Dec. 4 (Bloomberg) -- Japan plans an 18.6 trillion yen ($181 billion) package to counter the impact of a sales-tax bump in April, as Prime Minister Shinzo Abe tries to sustain a recovery in the world’s third-biggest economy.
The steps will include 5.5 trillion yen in fiscal spending, according to an official who asked not to be named, citing government policy. The government will use tax revenue to fund the package, forgoing new bond sales, the official said.
Abe needs to support growth as the increase in the sales tax will hit consumers just as inflation takes hold, cutting into their spending power. Bank of Japan Governor Haruhiko Kuroda said this week the bank won’t hesitate to adjust policy if needed to achieve its 2 percent price target, although risks from the higher sales tax are not so high.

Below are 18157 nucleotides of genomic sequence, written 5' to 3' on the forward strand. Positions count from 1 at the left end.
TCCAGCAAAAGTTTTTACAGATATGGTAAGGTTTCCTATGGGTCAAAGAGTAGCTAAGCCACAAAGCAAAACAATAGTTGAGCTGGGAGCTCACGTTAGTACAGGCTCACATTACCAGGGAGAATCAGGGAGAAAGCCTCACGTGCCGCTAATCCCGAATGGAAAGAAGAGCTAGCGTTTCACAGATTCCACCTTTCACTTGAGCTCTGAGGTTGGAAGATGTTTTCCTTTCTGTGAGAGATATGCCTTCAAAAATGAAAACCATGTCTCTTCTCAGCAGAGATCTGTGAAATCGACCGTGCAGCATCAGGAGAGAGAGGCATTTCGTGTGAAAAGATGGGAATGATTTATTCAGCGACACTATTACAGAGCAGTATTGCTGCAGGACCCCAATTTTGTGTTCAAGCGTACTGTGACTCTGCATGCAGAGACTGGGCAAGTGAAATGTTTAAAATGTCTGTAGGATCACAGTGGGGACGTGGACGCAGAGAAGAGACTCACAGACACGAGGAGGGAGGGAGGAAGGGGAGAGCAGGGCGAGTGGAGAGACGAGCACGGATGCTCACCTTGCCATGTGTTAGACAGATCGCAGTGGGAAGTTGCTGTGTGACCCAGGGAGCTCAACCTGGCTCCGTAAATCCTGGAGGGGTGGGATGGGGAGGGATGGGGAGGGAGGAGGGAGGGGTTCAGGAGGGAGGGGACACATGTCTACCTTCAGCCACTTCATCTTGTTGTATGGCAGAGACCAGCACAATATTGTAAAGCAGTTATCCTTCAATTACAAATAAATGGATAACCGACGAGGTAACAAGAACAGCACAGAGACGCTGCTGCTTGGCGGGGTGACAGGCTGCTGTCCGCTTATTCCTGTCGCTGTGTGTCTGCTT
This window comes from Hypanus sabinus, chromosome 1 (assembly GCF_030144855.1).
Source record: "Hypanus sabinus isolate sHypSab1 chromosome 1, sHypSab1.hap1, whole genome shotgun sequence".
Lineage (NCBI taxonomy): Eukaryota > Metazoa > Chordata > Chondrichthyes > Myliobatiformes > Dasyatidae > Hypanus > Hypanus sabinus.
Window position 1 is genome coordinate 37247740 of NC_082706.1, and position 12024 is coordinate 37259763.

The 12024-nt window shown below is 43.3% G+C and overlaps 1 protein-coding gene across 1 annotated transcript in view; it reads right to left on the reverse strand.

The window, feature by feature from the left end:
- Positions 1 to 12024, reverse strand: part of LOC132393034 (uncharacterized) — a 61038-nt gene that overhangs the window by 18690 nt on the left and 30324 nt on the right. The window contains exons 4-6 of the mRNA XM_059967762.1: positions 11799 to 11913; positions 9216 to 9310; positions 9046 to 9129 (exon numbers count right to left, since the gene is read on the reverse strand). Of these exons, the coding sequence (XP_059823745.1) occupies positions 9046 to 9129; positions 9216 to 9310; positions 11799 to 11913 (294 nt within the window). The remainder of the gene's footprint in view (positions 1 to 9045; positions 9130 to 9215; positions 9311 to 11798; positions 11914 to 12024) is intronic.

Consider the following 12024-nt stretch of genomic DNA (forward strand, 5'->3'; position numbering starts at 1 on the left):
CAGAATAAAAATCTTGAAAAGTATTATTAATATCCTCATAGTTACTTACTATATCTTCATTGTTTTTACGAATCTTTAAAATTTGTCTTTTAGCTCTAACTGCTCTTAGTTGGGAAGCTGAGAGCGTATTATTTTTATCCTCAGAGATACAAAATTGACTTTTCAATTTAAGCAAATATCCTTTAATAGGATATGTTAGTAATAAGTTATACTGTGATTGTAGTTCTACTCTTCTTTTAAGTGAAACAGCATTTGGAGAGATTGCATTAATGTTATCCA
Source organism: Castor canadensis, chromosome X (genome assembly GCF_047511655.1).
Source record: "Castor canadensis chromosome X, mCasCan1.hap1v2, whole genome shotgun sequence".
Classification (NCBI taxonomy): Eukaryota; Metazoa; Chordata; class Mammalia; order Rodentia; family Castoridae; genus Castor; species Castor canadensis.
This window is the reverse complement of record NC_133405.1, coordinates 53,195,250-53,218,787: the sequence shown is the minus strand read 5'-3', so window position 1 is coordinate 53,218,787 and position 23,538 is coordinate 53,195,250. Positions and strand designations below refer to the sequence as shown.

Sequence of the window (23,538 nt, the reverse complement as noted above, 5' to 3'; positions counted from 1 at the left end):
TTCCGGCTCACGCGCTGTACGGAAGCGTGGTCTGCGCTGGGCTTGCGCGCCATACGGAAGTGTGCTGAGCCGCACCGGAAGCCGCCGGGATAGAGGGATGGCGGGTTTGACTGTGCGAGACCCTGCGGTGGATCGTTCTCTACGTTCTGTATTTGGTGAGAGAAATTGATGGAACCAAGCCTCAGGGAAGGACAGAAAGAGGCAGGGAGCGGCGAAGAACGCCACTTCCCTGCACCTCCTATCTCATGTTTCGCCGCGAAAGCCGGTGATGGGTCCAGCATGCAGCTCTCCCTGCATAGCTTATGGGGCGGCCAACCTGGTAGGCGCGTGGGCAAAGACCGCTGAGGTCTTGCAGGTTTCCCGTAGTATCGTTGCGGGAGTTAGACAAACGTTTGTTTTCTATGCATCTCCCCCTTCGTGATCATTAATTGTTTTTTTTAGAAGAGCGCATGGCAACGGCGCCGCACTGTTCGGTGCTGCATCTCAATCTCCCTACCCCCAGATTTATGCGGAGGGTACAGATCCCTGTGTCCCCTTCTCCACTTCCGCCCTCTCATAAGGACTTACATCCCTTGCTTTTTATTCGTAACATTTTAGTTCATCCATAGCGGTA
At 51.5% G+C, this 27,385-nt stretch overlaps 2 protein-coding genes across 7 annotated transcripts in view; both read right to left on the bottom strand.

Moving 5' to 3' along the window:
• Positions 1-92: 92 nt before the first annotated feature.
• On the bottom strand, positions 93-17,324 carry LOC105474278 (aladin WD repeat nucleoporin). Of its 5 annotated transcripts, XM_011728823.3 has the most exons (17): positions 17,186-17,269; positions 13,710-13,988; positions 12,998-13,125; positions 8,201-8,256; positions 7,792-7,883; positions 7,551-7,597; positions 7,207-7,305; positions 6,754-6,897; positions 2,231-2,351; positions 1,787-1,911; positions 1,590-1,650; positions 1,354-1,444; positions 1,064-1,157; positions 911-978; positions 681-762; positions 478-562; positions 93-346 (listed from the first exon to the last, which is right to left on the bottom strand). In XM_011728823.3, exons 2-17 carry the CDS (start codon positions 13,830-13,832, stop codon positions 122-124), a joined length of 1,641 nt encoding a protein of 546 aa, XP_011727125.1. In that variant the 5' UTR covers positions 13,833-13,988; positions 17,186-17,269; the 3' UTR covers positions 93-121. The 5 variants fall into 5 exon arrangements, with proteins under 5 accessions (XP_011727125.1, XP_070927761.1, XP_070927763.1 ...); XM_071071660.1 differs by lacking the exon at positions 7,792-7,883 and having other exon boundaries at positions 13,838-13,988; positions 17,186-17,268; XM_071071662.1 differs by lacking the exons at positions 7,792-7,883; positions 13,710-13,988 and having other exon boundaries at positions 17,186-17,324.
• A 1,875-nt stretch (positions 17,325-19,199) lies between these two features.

“It doesn’t affect my view on the economy,” said Yasunari Ueno, chief market economist at Mizuho Securities Co. in Tokyo. “The size of the actual spending remains at 5.5 trillion yen.”
The Yomiuri and Nikkei newspapers earlier reported the size of the package. The measures will also include spending by local governments and about 10 trillion yen in loans to small- and medium-sized companies, the Nikkei newspaper reported.
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